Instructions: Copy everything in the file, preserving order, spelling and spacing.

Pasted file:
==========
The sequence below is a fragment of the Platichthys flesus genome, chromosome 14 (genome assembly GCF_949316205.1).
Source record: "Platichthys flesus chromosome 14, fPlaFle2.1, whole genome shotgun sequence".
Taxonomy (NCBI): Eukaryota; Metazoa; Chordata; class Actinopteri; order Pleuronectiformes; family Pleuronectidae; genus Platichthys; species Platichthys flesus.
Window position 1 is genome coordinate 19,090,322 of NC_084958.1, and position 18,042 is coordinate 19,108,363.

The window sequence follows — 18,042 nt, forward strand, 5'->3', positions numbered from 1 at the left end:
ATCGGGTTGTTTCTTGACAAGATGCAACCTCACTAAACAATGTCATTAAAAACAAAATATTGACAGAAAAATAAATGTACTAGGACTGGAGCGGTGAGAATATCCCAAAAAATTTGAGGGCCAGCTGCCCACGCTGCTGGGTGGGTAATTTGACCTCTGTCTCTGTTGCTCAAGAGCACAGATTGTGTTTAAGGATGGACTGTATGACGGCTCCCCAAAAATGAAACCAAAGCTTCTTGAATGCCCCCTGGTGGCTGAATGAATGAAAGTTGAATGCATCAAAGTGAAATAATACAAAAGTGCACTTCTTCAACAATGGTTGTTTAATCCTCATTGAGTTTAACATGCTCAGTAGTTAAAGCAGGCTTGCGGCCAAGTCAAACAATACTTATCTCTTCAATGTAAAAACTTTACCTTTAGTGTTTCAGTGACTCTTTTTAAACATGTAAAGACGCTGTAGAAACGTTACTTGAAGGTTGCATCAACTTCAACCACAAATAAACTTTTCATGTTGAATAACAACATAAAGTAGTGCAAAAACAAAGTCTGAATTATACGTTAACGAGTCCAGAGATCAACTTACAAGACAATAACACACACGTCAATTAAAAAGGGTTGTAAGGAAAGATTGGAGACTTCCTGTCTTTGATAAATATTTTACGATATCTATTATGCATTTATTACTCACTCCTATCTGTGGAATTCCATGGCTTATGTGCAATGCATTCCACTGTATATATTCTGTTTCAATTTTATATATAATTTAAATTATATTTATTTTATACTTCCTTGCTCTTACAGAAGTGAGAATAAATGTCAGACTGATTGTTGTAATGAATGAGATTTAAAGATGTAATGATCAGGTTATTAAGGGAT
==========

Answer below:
The sequence below is a fragment of the Platichthys flesus genome, chromosome 14 (genome assembly GCF_949316205.1).
Source record: "Platichthys flesus chromosome 14, fPlaFle2.1, whole genome shotgun sequence".
Taxonomy (NCBI): Eukaryota; Metazoa; Chordata; class Actinopteri; order Pleuronectiformes; family Pleuronectidae; genus Platichthys; species Platichthys flesus.
Window position 1 is genome coordinate 19,090,322 of NC_084958.1, and position 18,042 is coordinate 19,108,363.

The window sequence follows — 18,042 nt, forward strand, 5'->3', positions numbered from 1 at the left end:
ATCGGGTTGTTTCTTGACAAGATGCAACCTCACTAAACAATGTCATTAAAAACAAAATATTGACAGAAAAATAAATGTACTAGGACTGGAGCGGTGAGAATATCCCAAAAAATTTGAGGGCCAGCTGCCCACGCTGCTGGGTGGGTAATTTGACCTCTGTCTCTGTTGCTCAAGAGCACAGATTGTGTTTAAGGATGGACTGTATGACGGCTCCCCAAAAATGAAACCAAAGCTTCTTGAATGCCCCCTGGTGGCTGAATGAATGAAAGTTGAATGCATCAAAGTGAAATAATACAAAAGTGCACTTCTTCAACAATGGTTGTTTAATCCTCATTGAGTTTAACATGCTCAGTAGTTAAAGCAGGCTTGCGGCCAAGTCAAACAATACTTATCTCTTCAATGTAAAAACTTTACCTTTAGTGTTTCAGTGACTCTTTTTAAACATGTAAAGACGCTGTAGAAACGTTACTTGAAGGTTGCATCAACTTCAACCACAAATAAACTTTTCATGTTGAATAACAACATAAAGTAGTGCAAAAACAAAGTCTGAATTATACGTTAACGAGTCCAGAGATCAACTTACAAGACAATAACACACACGTCAATTAAAAAGGGTTGTAAGGAAAGATTGGAGACTTCCTGTCTTTGATAAATATTTTACGATATCTATTATGCATTTATTACTCACTCCTATCTGTGGAATTCCATGGCTTATGTGCAATGCATTCCACTGTATATATTCTGTTTCAATTTTATATATAATTTAAATTATATTTATTTTATACTTCCTTGCTCTTACAGAAGTGAGAATAAATGTCAGACTGATTGTTGTAATGAATGAGATTTAAAGATGTAATGATCAGGTTATTAAGGGAT